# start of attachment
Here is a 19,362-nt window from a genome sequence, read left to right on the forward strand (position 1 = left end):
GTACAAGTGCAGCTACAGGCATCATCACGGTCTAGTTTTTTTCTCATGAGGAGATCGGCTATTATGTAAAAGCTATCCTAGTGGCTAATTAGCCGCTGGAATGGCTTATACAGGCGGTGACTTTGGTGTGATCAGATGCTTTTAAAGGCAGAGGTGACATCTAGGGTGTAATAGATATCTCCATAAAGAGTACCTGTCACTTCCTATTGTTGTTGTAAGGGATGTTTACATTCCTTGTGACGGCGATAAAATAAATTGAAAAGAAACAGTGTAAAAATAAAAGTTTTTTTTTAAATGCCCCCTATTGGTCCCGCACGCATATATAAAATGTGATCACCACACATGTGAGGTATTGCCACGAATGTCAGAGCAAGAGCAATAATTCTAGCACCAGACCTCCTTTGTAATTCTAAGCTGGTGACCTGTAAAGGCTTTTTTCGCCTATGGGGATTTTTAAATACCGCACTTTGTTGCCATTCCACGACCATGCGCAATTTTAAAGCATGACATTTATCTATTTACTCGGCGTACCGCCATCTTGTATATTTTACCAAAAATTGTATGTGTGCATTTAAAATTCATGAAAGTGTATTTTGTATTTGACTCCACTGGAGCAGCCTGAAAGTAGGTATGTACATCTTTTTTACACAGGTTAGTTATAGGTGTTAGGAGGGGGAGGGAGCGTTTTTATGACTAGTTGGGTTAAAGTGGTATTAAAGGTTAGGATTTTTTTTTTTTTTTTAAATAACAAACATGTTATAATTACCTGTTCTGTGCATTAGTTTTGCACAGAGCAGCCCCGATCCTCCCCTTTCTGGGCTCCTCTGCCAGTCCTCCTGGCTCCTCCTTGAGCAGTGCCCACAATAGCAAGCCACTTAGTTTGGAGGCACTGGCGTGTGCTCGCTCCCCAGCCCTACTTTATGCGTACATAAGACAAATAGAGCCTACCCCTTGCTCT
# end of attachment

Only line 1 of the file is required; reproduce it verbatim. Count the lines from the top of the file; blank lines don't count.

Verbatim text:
Here is a 19,362-nt window from a genome sequence, read left to right on the forward strand (position 1 = left end):